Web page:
Quantcast Continuity Cutting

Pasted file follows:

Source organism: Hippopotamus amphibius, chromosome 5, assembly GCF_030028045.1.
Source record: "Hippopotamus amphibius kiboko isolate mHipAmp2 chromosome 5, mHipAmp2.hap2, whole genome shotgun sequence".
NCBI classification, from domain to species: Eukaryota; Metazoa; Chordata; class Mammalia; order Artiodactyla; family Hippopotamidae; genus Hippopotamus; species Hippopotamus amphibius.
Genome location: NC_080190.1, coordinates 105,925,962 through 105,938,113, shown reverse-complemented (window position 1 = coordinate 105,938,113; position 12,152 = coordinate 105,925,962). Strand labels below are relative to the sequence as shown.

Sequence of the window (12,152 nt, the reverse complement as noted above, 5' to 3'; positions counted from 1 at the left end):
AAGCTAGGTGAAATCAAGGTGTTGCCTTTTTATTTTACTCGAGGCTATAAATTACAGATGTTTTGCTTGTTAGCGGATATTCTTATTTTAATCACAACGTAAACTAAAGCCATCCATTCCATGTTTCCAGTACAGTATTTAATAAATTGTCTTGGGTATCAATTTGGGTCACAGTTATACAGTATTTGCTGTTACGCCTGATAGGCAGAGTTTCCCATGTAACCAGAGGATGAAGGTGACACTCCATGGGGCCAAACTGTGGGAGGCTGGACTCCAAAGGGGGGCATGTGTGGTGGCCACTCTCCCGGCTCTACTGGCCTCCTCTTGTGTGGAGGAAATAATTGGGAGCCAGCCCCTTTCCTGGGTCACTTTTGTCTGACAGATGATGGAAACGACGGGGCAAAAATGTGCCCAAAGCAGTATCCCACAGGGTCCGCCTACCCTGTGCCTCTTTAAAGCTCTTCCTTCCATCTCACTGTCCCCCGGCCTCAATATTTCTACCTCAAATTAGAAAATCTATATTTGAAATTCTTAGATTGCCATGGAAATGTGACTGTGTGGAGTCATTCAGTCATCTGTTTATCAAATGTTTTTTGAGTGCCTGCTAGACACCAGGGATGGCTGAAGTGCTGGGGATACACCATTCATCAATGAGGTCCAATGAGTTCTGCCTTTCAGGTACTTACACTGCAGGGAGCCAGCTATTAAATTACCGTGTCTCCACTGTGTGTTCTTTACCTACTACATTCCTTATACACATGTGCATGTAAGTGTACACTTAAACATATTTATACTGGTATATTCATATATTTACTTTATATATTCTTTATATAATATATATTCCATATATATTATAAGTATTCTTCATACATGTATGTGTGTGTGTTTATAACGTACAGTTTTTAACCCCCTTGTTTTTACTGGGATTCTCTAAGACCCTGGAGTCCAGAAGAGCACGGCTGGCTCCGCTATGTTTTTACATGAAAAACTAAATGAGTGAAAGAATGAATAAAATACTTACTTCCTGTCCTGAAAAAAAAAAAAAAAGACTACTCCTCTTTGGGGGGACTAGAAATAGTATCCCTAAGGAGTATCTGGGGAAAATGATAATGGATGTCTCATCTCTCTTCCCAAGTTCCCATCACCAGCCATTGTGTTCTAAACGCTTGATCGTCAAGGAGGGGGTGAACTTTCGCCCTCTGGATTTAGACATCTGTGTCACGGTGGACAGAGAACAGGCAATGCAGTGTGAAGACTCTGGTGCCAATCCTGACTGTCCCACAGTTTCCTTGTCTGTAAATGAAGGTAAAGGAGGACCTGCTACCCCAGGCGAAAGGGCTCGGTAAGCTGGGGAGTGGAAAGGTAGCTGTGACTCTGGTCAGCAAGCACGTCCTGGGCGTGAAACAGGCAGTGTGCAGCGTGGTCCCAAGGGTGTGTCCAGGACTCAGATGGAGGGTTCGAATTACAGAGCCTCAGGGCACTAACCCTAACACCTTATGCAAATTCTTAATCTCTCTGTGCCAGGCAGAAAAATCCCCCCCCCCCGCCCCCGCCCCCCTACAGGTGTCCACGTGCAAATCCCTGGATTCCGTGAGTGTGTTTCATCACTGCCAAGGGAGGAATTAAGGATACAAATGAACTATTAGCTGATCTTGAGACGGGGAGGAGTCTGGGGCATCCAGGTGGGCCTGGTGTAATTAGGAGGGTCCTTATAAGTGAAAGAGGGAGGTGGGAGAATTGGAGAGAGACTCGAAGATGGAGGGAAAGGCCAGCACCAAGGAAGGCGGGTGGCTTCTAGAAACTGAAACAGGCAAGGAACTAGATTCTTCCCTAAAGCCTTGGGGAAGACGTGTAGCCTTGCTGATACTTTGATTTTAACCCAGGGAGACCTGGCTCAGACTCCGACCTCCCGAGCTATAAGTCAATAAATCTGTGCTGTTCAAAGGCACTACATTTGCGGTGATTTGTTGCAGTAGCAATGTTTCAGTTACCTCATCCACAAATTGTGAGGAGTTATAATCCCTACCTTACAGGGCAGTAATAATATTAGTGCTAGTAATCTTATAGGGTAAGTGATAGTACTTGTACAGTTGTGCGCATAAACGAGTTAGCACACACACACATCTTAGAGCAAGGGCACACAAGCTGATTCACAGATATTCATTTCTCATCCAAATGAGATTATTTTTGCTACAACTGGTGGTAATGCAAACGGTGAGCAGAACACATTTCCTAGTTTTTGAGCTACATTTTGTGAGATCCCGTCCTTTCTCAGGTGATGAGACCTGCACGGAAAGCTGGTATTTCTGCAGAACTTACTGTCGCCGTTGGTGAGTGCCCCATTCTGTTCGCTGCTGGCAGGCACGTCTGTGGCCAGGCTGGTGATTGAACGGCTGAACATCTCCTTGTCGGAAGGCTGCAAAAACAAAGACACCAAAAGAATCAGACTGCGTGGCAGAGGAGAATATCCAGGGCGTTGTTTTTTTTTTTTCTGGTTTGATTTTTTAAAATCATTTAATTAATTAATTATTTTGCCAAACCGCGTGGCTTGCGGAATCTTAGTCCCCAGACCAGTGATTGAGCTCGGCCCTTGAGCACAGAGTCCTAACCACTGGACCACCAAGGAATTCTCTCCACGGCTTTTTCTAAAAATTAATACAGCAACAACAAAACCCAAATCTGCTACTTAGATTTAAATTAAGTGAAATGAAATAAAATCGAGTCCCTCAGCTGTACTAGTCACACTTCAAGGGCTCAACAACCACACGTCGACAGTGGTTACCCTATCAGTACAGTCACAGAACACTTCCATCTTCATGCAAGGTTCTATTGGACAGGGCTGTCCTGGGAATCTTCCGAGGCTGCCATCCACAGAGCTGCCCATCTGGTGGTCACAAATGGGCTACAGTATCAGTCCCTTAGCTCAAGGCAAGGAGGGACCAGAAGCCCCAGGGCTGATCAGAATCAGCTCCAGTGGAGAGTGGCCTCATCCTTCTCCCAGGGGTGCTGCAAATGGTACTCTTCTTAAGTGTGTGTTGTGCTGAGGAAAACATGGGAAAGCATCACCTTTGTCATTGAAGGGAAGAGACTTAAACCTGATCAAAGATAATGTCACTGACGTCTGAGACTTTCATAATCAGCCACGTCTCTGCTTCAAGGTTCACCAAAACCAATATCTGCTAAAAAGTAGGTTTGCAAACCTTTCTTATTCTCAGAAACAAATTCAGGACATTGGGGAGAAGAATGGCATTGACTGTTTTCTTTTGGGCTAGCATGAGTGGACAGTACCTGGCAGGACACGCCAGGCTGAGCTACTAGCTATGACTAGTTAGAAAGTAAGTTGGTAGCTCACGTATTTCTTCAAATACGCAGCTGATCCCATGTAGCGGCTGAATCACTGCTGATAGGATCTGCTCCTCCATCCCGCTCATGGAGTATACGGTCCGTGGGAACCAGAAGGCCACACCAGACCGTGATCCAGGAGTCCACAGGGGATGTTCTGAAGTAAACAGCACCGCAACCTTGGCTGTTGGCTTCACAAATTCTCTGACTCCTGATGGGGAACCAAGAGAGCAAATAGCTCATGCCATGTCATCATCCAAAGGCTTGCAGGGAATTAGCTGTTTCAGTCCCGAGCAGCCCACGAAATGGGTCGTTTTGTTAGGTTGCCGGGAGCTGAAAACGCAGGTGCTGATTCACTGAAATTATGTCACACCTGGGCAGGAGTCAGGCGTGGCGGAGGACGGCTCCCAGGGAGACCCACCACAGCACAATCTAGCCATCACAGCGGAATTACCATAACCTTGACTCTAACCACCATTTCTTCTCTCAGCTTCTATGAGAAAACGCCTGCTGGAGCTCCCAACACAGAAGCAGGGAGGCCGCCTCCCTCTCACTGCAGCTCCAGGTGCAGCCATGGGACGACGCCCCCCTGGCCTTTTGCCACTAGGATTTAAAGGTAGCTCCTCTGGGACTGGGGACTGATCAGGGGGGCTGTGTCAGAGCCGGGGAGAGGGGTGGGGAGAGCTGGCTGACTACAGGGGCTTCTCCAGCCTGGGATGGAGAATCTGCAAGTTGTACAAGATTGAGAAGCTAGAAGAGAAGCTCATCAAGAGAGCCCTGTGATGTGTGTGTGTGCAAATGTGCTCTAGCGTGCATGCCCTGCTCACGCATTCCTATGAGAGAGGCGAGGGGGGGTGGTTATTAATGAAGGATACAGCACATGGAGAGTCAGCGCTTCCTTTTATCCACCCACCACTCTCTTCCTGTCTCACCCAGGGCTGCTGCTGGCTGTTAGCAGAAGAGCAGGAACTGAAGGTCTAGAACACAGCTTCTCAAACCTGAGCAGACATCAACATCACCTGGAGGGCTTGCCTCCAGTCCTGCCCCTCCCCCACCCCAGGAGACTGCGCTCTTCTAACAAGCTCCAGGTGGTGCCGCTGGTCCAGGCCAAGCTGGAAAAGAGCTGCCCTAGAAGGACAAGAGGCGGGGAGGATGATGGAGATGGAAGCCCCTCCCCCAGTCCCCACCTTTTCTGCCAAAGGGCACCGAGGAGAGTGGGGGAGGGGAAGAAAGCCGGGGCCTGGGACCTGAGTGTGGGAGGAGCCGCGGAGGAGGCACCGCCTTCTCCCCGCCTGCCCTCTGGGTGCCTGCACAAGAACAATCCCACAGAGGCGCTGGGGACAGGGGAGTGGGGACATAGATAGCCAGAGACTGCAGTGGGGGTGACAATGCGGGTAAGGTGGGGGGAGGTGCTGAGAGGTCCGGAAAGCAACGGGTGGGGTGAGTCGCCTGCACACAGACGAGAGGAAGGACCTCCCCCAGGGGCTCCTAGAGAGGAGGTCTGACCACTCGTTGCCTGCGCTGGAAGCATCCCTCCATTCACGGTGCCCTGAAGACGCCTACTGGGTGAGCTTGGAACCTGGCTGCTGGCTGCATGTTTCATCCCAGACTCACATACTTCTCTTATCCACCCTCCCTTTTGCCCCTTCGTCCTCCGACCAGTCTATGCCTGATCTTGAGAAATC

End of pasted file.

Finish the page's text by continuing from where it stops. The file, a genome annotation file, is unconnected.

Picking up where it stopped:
Continuity Cutting Figure  14-48.—Cutaway. Figure  14-49.—Cut-in. Continuity  cutting  is  the  most  commonly  used method of editing videotape for news or feature releases. It is used when the storytelling is dependent on matching consecutive   scenes.   Continuity   cutting   consists   of matched cuts in which continuous action flows from one shot to another. The  three  transitional  devices  associated  with continuity   cutting   are   the   cutaway,   cut-in   a nd crosscutting. CUTAWAY.—  When  the  action  shown  is  not  a portion  of  the  previous  scene,  a  transitional  device, known   as   a   cutaway,   is   used   to   change   positions, movements or characters or to denote a lapse of time. This  eliminates  a  mismatch,  or  jump  cut,  that  would cause the segment to appear jerky or out of sequence. Cutaways are often termed  protection,  reaction,  insert or cover shots  and are thought of as secondary action shots. For example, if the main thought is centered around a parade, cutaways might consist of closeup shots of the crowd  Children  may  be  shown  watching  intently,  eating candy or applauding; adults may be wearing different expressions  of  emotion  or  carrying  children  on  their shoulders (fig. 14-48). These shots are of human interest and are related to the main story, but are not actually a primary part of it. If you have a good selection of cutaways, often you can make a marvelous story out of an otherwise drab and  commonplace  event.  The  cutaway  can  cover  a multitude  of  camera  operator  errors  and  result  in  the formulation of an exciting segment. Cutaways  should  last  between  three  and  five seconds. CUT-IN.—  Another method used to denote a lapse of time is the cut-in. Unlike the cutaway, the cut-in is a part  of  the  primary  action,  rather  than  the  secondary action. For instance, to denote a person climbing a long flight of stairs, you establish the individual at the start of the climb, then cut to a close-up of feet as they take the  steps.  After  you  establish  the  shot  (three  to  five seconds), you cut back to the person at the top of the stairs (fig. 14-49). A person can appear to walk a city block in just a few seconds by showing feet walking or a hand carrying a briefcase. 14-38


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